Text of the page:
2. But the two men whose conduct is most completely governed by this natural view are Caiaphas and Pilate, for these two so believed it as to become the joint authors of the tragedy of the Cross. Their relation to this tragedy was indeed very different; the one was the author of the plot, the other the cause of the catastrophe. Caiaphas was a Sadducee, an aristocrat in family and feeling, head of the Jewish Church, and an authority in the State, with the instincts and habits of the ruler controlled by the mind and exercised in the manner of the ecclesiastic. In the Sanhedrim his characteristic qualities had room for the freest and most effective play, especially when it met in such confusion and alarm as followed upon the events at Bethany and the triumphal entry.20 For it is evident that Jesus had, in spite of Himself, become a political personage. In Israel religion and politics were not two things, but one and the same; for the name that denoted the strongest faith of the people expressed also their highest hope, their yearning after freedom from the yoke of the alien. The Messiah was expected to vanquish Cæsar; and expectancy easily translates itself into action, especially when it lives in the heart of a passionate race. Rulers who do not believe fear profoundly the people who do; the statesmanship that is calculation dreads the enthusiasm which is ready to sacrifice its all in order that it may attain its end, without being able, or indeed caring, to balance or to measure the forces which oppose it. And in this council two different kinds of unbelief sat facing each other in solemn and unmasked fear. There was the unbelief of the Sadducee, who knew Moses but not the prophets, who neither expected nor desired any other Anointed than the priesthood which stood to him as the finest blossom of his race. And there was the unbelief of the Pharisee, who preached the Messiah that was to come, but who thought it best that the Pharisee should believe in the preaching while the people believed in the Messiah.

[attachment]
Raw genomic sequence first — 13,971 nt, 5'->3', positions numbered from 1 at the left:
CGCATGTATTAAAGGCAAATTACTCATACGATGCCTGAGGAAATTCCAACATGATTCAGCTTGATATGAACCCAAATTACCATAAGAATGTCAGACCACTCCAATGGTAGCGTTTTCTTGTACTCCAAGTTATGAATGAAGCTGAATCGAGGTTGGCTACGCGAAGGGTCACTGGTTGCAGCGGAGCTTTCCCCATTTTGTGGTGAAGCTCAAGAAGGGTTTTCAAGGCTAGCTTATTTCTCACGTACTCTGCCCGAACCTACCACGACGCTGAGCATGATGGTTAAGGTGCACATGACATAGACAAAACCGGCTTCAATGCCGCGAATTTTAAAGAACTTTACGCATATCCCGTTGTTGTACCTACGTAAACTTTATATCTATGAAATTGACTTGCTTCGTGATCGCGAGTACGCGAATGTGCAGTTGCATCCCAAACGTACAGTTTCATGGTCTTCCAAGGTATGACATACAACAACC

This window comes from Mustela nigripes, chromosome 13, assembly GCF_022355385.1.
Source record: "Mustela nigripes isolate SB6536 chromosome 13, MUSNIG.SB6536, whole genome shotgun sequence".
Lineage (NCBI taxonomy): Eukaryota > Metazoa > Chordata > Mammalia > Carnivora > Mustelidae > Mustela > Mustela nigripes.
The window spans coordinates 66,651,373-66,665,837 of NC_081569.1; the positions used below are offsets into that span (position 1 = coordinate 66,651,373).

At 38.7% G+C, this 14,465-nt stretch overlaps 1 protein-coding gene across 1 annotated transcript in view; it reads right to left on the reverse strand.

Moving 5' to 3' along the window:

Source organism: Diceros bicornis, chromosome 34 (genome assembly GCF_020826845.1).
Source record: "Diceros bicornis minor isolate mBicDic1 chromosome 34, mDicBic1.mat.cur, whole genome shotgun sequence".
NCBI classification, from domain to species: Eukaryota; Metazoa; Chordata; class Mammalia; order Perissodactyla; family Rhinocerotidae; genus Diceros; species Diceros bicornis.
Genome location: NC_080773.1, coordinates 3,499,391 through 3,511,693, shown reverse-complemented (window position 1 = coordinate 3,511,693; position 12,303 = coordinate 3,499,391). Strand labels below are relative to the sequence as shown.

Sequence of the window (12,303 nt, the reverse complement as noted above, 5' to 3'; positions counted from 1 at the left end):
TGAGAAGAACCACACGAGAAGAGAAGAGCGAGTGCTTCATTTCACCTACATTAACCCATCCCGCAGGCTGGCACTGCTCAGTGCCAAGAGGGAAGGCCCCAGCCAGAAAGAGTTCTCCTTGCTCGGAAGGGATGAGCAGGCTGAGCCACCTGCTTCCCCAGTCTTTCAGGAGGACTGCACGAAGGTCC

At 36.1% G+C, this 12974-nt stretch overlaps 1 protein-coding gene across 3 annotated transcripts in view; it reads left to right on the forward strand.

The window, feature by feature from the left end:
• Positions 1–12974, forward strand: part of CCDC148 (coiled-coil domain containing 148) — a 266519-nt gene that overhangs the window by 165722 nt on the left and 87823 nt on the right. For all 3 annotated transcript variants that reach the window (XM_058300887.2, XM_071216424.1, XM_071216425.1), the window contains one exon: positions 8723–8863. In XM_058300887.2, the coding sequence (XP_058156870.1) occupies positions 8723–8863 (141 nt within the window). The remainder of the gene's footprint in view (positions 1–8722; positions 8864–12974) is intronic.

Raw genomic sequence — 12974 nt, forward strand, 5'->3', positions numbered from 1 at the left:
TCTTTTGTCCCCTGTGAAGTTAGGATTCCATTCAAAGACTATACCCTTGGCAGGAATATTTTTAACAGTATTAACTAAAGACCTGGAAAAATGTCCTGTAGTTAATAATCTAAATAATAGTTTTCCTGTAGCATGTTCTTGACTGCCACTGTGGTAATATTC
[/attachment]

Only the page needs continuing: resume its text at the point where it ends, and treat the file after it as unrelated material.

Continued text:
And the circumstances of the moment made action by the multitude on the ground of their faith at once most probable and most inconvenient. The Passover was at hand, Jerusalem was filled by an expectant crowd, massed, as it were, into a colossal person, sensitive on the outside to the softest touch of national hope or fear, while within, like a fire in the bones, there burned the fierce passion for the religion of their ancient race. Through this crowd the sudden fame of Jesus swept, fused it, inspired it, moved it by the delirious hope that here, at last, was the Messiah come to break in pieces the heathen oppressor, and to purge the holy city from the defilement of his presence.21 The Council knew the people, and also knew the procurator,22 whom it seemed to see sitting in his palace, jealous, vindictive, watching as with a hundred eyes for an occasion to interfere. And it stood bewildered between the rival terrors: on the one hand, the uncalculating and incalculable passion of the crowd, and, on the other, the cold omnipotence of Rome, here so easily roused and so pitiless when provoked. Just then Caiaphas stood up, the one masterful spirit who could command the storm. He had the significant yet dark distinction of being “High Priest that fateful year,” and was about to fulfil his office in a sense and manner he little dreamed of. He spoke with a certain imperious scorn words that may be paraphrased thus:23 “Ye know nothing at all: the public safety is the supreme law, and must not be endangered by the passion which in the populace is a fitful madness, easily kindled, but only to be cunningly quenched. In this case it can best be quenched through its cause; smite the hero the populace admires, and their admiration will die into disgust.” The words seemed those of gifted sagacity; Jesus was nothing, the mere creation of a fanaticism blinded by many disappointments; and, though He was guiltless of crime, yet it was the high expedient of statesmanship to save the people by making an end of Him. And if He were only the common person the priest and the Council conceived Him to be, who will say that the expedient was foolish or unfitted for its purpose? For what is the wisdom of statecraft but ingenuity in the invention, not of just, but of effectual means to desired ends?